it is a case where the titles are not opposed, and the basis and existence of all right
and claim depend simply upon where the original line runs. When that is once
settled, there can remain no semblance of claim or cloud to be passed on, and the
issue on that particular question is one regularly triable at law . . .11
____________________________

10 78 ALR 58. (italics supplied.)


11 78 ALR 59. (italics supplied.)
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Second Issue: Should Parties Rights Have Been Declared?

Petitioners also chide the respondent Court (and the trial court) for not declaring the
respective rights of the parties with respect to the land in question, arguing that
when one is disturbed in any form in his rights of property over an immovable by
the unfounded claims of others, he has the right to ask from the competent courts:
x x x that their respective rights be determined x x x. As support for their thesis,
petitioners cite the ancient case of Bautista vs. Exconde.12
Rule 64 of the Rules of Court, dealing with actions for declaratory relief, specifies in
Section 1 thereof the grounds, conditions precedent or requisites for bringing such
petitions.13 This Court has previously held that
Under this rule, only a person who is interested under a deed, will, contract or
other written instrument, and whose rights are affected by a statute or ordinance,
may bring an action to determine any question of construction or validity arising
under the instrument or statute and for a declaration of his rights or duties
thereunder. This means that the subject matter must refer to a deed, will, contract
or other written instrument, or to a statute or ordinance, to warrant declaratory
relief. Any other matter not mentioned therein
____________________________

12 40 O.G. 8th S., No. 12, p. 231, June 29, 1940.


13 Section 1 of Rule 64 is reproduced hereinbelow for ease of reference:
Section 1. Who may file petition.Any person interested under a deed, will,
contract or other written instrument, or whose rights are affected by a statute,
executive order or regulation, or ordinance, may, before breach or violation thereof,
bring an action to determine any question of construction or validity arising under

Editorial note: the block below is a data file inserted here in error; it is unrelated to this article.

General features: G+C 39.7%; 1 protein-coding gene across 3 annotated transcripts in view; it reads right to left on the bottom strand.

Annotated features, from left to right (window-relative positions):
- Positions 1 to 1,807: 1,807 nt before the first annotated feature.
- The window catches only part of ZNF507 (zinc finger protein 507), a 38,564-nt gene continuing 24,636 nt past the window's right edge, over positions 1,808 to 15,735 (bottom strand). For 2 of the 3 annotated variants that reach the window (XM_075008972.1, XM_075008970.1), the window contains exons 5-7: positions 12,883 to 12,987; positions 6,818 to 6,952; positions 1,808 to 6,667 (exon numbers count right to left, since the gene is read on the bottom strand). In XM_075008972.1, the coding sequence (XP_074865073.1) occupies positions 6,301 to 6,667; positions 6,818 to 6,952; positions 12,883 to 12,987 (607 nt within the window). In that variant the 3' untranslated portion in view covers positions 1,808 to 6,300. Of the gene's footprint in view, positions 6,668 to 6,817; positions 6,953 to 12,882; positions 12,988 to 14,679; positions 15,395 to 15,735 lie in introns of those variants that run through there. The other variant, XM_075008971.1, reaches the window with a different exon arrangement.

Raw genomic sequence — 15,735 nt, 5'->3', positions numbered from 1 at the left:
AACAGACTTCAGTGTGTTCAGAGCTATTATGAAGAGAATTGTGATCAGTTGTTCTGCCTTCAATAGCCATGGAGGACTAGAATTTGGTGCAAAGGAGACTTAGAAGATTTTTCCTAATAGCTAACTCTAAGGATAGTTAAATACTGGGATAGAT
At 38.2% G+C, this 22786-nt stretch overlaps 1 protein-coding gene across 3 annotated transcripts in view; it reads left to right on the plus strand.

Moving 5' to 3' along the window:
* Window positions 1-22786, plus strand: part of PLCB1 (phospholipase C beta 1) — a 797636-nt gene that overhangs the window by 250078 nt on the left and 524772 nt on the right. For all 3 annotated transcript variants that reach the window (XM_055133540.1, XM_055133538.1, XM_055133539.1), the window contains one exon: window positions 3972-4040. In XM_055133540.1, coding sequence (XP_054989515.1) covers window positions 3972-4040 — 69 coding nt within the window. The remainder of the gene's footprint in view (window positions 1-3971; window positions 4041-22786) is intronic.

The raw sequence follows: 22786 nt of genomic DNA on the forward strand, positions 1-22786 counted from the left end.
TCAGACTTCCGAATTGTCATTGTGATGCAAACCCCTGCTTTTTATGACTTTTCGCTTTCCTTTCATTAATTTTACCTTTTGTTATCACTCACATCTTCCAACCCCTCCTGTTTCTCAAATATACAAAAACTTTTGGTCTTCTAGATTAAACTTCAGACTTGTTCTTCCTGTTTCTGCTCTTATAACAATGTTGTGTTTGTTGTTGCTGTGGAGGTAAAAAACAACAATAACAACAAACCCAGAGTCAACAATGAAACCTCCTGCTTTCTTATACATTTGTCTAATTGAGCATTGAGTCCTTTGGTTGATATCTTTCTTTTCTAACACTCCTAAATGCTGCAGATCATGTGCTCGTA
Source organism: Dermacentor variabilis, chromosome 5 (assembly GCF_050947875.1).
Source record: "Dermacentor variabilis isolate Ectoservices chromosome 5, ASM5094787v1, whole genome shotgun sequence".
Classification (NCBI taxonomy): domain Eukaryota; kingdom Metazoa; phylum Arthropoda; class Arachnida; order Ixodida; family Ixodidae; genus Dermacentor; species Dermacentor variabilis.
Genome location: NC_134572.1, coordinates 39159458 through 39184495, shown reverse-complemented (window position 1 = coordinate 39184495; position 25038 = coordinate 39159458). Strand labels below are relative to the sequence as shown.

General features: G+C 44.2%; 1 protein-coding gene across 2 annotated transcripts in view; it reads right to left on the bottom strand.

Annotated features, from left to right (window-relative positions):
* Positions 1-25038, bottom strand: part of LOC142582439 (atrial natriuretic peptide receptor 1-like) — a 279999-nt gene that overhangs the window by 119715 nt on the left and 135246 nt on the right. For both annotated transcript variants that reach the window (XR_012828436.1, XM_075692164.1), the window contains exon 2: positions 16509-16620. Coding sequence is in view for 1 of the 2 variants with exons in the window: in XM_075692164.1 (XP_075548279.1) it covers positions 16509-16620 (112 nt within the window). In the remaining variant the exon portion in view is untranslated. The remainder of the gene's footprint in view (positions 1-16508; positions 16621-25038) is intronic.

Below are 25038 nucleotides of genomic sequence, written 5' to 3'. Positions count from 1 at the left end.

the instrument or statute and for a declaration of his rights or duties thereunder.
An action for the reformation of an instrument, to quiet title to real property or
remove clouds therefrom, or to consolidate ownership under Article 1607 of the Civil
Code, may be brought under this rule.
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SUPREME COURT REPORTS ANNOTATED
Vda. de. Aviles vs. Court of Appeals

is deemed excluded. This is under the principle of expressio unius est exclussio
alterius.14
Inasmuch as the enumeration of the causes, grounds or conditions precedent in the
first paragraph of said Sec. 1 is exclusive, by parity of reasoning, it follows that
similar remedies provided for in the second paragraph of the same section would
also be marked with the same exclusivity as to bar any other cause possibly
clouding ones title as a ground for such petitions. Thus, even assuming arguendo
that the action to quiet title had been brought under Rule 64, the same would still
not have prospered, the subject matter thereof not referring to a deed, will,
contract or other written instrument, or to a statute or ordinance, but to a
boundary dispute, and therefore not warranting the grant of declaratory relief.
From another perspective, we hold that the trial court (and likewise the respondent
Court) cannot, in an action for quieting of title, order the determination of the
boundaries of the claimed property, as that would be tantamount to awarding to
one or some of the parties the disputed property in an action where the sole issue is
limited to whether the instrument, record, claim, encumbrance or proceeding
involved constitutes a cloud upon the petitioners interest or title in and to said
property. Such determination of boundaries is appropriate in adversarial
proceedings where possession or ownership may properly be considered and where
evidence aliunde, other than the instrument, record, claim, encumbrance or
proceeding itself, may be introduced. An action for forcible entry, whenever
warranted by the period prescribed in Rule 70, or for recovery of possession de
facto, also within the prescribed period, may be availed of by the petitioners, in
which proceeding the boundary dispute may be fully threshed out.
WHEREFORE, in view of the foregoing considerations, the instant petition is hereby
DENIED and the Decision appealed from is AFFIRMED. Costs against petitioners.
____________________________

14 Lerum vs. Cruz, 87 Phil. 652, November 29, 1950.


483

483
VOL. 264, NOVEMBER 21, 1996
Equatorial Realty Development, Inc. vs. Mayfair Theater, Inc.
SO ORDERED.

Narvasa (C.J., Chairman), Davide, Jr., Melo and Francisco, JJ., concur.
Petition denied, judgment affirmed.
Note.The pendency of an action for quieting of title before the Regional Trial Court
does not divest the city or municipal trial court of its jurisdiction over the ejectment
covering the same property. (Oblea vs. Court of Appeals, 244 SCRA 101 [1995] [Vda.
de. Aviles vs. Court of Appeals, 264 SCRA 473(1996)]